Report this

By rollzone, January 19, 2010 at 10:50 pm Link to this comment

hello. yes the response appeared slow, with blame on not being summoned. this is just another reason i support complete disclosure from our government. i am sorry for the losses, prayers are going out; and spent time working on designing portable recycled plastic housing for the homeless today. i read there were left overs on the kitchen table today. it is still a blessing how much is being done compared to the scenario only one hundred years ago.

Report this

By yours truly, January 19, 2010 at 8:41 pm Link to this comment
(Unregistered commenter)

This humanitarian mission in Haiti has an eery resemblance to how our government responded after Katrina struck New Orleans, namely, too little and too late, with lives lost that might have been saved had the arrival of aid not been delayed.  Considering the sharp decline in the city’s African-American population after Katrina, one wonders whether the failure of emergency services to arrive promptly may have contributed to the exodus of black New Orleanders, such that, it’s no longer majority black?  Likewise will this delay in the arrival of lifesaving supplies and health care to Port-au-Prince lead to a decrease in that city’s population?  And if so might this be what’s behind said delay - to shrink Port-au-Prince down to a more manageable size, still with more than enough people to work in the sweat-shops but too few to stage a revolt?  As for the lives that could have been saved had aid only arrived sooner, how likely is it that the Pentagon is concerned with Haitians who’ve suffered crush injuries when, after all, so many of the injured will die, treated or untreated, on account of their not getting any post-treatment care.  Besides, the reason that the 11,000 U.S. troops have been sent to Haiti has less to do with providing so-called security than with forestalling an uprising by Haitians in support of the return of President Jean-Bertrand Aristide whom the CIA kidnapped four and one-half years ago and whisked away to the Central Republic of Africa.  Why?  Because he had raised the minimum wage, thereby infuriating the foreigners who own and the local elite who run Haiti’s sweatshops.  What’s in it for the government of the U.S. of A.?  Only it’s constant fear of the emergence of a nation that stands as a beacon of what can be achieved when a society is based on human need instead of greed, the seriously we rather than the exclusively me.  In other words that good example that people elsewhere will look at and say, “Well wadayaknow, that’s for me.”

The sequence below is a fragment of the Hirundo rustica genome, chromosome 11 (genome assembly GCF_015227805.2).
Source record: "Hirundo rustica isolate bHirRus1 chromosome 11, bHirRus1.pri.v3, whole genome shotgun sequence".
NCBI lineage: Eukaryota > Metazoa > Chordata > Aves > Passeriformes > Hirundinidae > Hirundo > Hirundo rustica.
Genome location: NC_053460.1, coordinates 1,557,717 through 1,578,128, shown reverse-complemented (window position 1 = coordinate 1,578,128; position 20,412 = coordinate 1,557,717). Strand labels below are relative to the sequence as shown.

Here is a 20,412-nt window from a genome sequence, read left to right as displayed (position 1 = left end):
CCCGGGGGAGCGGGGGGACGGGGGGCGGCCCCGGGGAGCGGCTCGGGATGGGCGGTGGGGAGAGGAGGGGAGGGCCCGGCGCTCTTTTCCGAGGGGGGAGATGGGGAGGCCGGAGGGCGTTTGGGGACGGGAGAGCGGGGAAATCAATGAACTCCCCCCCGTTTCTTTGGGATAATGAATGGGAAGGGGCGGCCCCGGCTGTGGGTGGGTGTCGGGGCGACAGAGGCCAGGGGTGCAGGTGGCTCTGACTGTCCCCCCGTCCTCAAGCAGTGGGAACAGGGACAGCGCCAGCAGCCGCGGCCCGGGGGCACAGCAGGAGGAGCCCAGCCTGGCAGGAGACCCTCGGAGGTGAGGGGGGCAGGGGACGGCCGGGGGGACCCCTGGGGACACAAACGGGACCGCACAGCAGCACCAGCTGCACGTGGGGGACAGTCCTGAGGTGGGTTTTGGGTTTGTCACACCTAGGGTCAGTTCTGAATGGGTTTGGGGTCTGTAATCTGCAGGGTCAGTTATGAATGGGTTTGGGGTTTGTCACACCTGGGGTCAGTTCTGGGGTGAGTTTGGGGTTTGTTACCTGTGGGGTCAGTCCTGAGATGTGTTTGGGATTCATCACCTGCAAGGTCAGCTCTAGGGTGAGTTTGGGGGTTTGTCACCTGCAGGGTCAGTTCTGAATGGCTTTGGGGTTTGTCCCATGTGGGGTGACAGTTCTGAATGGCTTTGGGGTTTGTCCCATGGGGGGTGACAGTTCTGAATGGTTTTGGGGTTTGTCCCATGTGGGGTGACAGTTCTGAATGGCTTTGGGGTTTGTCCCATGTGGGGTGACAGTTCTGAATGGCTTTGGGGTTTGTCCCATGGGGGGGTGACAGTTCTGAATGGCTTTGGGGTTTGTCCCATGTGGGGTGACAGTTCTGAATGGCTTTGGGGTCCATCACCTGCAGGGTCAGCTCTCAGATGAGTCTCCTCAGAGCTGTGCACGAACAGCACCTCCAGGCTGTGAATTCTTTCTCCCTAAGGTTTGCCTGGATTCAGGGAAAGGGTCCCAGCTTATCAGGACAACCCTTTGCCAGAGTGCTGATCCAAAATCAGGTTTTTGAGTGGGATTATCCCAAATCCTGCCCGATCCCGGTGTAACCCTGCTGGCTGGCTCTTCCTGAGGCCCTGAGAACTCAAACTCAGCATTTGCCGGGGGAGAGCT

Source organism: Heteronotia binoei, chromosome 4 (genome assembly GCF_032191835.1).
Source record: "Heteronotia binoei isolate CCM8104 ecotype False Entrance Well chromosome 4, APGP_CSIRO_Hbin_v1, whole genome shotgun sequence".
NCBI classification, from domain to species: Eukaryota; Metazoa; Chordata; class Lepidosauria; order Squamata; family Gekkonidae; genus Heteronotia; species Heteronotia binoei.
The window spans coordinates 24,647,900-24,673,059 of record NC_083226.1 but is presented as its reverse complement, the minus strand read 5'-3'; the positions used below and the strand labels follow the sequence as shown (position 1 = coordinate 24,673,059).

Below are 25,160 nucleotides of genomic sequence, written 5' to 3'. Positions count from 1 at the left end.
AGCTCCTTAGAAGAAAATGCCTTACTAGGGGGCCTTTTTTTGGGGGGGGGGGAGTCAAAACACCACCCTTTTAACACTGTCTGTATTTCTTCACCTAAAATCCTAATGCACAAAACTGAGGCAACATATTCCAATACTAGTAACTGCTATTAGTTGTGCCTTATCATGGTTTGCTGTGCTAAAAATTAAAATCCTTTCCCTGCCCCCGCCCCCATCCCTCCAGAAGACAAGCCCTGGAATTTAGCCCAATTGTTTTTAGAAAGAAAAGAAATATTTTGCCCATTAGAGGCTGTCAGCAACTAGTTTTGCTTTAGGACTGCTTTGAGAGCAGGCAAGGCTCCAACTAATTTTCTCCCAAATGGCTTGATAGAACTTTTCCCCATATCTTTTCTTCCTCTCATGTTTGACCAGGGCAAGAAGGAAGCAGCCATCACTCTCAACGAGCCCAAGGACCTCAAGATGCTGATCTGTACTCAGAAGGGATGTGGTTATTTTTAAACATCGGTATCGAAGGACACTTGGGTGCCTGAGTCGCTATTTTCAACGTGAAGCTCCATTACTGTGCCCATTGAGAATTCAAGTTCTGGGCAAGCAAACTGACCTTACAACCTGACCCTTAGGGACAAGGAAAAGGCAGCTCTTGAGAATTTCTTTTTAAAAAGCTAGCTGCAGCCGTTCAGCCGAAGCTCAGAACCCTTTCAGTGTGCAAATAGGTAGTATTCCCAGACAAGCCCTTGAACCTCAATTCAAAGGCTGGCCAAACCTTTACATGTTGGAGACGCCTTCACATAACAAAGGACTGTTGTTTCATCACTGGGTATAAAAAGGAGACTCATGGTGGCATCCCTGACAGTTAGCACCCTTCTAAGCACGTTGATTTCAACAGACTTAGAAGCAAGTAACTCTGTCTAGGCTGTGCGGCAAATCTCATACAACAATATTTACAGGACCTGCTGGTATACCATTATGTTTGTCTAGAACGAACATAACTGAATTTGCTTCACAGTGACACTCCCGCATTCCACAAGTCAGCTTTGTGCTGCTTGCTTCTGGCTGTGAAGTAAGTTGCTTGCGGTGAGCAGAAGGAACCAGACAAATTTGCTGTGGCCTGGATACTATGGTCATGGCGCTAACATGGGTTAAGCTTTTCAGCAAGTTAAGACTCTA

Report this

By medith, January 19, 2010 at 7:26 pm Link to this comment
(Unregistered commenter)

Thank you for the information’s. I am from Haiti Southwest of Leogane call tigoave (petit-Goave)we still have families and friends under the rubble 6 peoples on my families confirms dead 10 of them injured badly,Broken ribs,broken broken head unable to get help.The conditions is unberable

Report this
Right 1, Site wide - BlogAds Premium
Right 2, Site wide - Blogads
Join the Liberal Blog Advertising Network
Right Skyscraper, Site Wide
Join the Liberal Blog Advertising Network

A Progressive Journal of News and Opinion   Publisher, Zuade Kaufman   Editor, Robert Scheer
© 2014 Truthdig, LLC. All rights reserved.

Like Truthdig on Facebook